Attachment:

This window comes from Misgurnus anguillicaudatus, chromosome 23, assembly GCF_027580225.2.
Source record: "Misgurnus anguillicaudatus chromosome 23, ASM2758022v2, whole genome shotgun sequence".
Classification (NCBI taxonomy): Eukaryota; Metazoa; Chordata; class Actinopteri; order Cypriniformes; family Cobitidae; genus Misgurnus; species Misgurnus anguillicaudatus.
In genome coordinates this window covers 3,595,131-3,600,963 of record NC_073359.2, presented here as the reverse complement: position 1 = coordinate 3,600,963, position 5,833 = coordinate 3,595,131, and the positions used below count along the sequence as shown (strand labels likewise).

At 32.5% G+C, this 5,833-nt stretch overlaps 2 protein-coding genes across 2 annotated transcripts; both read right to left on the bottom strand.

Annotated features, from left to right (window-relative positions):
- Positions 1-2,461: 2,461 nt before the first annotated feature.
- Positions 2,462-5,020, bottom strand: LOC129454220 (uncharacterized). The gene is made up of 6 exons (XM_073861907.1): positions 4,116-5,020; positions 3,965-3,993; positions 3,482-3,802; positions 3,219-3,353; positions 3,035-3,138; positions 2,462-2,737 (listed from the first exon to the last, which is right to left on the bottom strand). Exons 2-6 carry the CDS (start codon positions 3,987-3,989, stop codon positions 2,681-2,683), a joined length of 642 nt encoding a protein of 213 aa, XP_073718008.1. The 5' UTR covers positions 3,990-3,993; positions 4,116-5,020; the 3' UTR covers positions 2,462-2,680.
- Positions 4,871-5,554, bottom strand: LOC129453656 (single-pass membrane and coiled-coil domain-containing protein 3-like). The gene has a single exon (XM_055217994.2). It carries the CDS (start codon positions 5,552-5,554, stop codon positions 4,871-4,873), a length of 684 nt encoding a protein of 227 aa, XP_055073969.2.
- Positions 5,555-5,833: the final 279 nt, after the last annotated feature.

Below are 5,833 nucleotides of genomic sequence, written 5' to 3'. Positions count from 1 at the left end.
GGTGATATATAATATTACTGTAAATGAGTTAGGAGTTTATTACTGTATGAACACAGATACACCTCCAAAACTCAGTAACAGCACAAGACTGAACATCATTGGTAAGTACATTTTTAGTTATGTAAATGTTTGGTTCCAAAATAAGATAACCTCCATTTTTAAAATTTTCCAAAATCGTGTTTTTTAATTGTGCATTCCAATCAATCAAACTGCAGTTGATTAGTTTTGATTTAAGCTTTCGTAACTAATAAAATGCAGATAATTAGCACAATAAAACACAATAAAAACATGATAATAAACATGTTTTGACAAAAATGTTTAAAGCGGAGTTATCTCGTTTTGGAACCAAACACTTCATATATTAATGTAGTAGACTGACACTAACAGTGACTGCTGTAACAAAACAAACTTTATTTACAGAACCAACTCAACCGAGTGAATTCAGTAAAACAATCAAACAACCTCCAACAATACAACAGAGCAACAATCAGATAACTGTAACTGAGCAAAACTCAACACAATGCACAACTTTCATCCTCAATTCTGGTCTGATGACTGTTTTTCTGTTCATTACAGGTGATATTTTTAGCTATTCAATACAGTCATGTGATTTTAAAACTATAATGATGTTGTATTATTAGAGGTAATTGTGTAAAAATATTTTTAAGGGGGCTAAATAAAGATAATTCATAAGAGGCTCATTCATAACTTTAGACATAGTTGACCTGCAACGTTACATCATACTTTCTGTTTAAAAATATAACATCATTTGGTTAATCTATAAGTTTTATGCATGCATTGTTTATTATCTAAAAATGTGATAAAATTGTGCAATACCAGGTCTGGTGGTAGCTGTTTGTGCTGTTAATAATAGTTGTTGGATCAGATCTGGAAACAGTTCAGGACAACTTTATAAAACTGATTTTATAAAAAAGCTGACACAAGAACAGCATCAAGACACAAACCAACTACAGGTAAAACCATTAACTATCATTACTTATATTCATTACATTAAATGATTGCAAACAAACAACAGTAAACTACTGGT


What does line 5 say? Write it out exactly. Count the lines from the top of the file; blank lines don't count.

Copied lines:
At 32.5% G+C, this 5,833-nt stretch overlaps 2 protein-coding genes across 2 annotated transcripts; both read right to left on the bottom strand.